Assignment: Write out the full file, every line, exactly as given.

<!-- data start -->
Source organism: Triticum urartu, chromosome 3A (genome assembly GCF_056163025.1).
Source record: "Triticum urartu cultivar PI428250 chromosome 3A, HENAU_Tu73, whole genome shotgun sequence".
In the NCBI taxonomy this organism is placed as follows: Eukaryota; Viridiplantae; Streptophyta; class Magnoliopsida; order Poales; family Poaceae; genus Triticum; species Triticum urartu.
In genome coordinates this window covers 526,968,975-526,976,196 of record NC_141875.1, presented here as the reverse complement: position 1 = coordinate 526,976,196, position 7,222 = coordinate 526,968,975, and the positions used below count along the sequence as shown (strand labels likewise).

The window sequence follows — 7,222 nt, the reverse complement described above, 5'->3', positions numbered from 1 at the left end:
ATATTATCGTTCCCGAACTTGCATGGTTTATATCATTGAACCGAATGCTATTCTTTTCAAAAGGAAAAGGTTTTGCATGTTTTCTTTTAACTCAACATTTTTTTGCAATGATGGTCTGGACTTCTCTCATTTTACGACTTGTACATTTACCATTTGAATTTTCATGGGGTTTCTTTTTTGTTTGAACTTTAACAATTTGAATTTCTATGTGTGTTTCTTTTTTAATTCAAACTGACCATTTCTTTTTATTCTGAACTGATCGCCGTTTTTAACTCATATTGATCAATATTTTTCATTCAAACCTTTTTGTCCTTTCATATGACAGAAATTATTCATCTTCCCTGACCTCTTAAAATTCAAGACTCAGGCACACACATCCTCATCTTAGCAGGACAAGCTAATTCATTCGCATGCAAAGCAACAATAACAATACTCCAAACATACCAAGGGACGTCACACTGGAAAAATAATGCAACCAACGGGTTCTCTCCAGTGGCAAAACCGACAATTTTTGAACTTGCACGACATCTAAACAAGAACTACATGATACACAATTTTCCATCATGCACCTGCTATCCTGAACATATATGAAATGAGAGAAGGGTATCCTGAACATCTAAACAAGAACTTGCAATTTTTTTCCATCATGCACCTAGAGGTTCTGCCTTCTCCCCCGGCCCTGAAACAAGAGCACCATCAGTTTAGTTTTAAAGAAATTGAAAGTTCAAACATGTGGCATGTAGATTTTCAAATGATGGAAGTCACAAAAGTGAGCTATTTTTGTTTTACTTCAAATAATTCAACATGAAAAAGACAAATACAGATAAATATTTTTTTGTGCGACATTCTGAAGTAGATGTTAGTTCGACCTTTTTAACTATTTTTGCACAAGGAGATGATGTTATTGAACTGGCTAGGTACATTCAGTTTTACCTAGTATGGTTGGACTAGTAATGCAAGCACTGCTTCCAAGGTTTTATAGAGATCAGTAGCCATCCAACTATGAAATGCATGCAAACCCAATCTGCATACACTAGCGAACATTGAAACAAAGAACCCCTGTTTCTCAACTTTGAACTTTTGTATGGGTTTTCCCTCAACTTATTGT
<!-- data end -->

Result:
Source organism: Triticum urartu, chromosome 3A (genome assembly GCF_056163025.1).
Source record: "Triticum urartu cultivar PI428250 chromosome 3A, HENAU_Tu73, whole genome shotgun sequence".
In the NCBI taxonomy this organism is placed as follows: Eukaryota; Viridiplantae; Streptophyta; class Magnoliopsida; order Poales; family Poaceae; genus Triticum; species Triticum urartu.
In genome coordinates this window covers 526,968,975-526,976,196 of record NC_141875.1, presented here as the reverse complement: position 1 = coordinate 526,976,196, position 7,222 = coordinate 526,968,975, and the positions used below count along the sequence as shown (strand labels likewise).

The window sequence follows — 7,222 nt, the reverse complement described above, 5'->3', positions numbered from 1 at the left end:
ATATTATCGTTCCCGAACTTGCATGGTTTATATCATTGAACCGAATGCTATTCTTTTCAAAAGGAAAAGGTTTTGCATGTTTTCTTTTAACTCAACATTTTTTTGCAATGATGGTCTGGACTTCTCTCATTTTACGACTTGTACATTTACCATTTGAATTTTCATGGGGTTTCTTTTTTGTTTGAACTTTAACAATTTGAATTTCTATGTGTGTTTCTTTTTTAATTCAAACTGACCATTTCTTTTTATTCTGAACTGATCGCCGTTTTTAACTCATATTGATCAATATTTTTCATTCAAACCTTTTTGTCCTTTCATATGACAGAAATTATTCATCTTCCCTGACCTCTTAAAATTCAAGACTCAGGCACACACATCCTCATCTTAGCAGGACAAGCTAATTCATTCGCATGCAAAGCAACAATAACAATACTCCAAACATACCAAGGGACGTCACACTGGAAAAATAATGCAACCAACGGGTTCTCTCCAGTGGCAAAACCGACAATTTTTGAACTTGCACGACATCTAAACAAGAACTACATGATACACAATTTTCCATCATGCACCTGCTATCCTGAACATATATGAAATGAGAGAAGGGTATCCTGAACATCTAAACAAGAACTTGCAATTTTTTTCCATCATGCACCTAGAGGTTCTGCCTTCTCCCCCGGCCCTGAAACAAGAGCACCATCAGTTTAGTTTTAAAGAAATTGAAAGTTCAAACATGTGGCATGTAGATTTTCAAATGATGGAAGTCACAAAAGTGAGCTATTTTTGTTTTACTTCAAATAATTCAACATGAAAAAGACAAATACAGATAAATATTTTTTTGTGCGACATTCTGAAGTAGATGTTAGTTCGACCTTTTTAACTATTTTTGCACAAGGAGATGATGTTATTGAACTGGCTAGGTACATTCAGTTTTACCTAGTATGGTTGGACTAGTAATGCAAGCACTGCTTCCAAGGTTTTATAGAGATCAGTAGCCATCCAACTATGAAATGCATGCAAACCCAATCTGCATACACTAGCGAACATTGAAACAAAGAACCCCTGTTTCTCAACTTTGAACTTTTGTATGGGTTTTCCCTCAACTTATTGT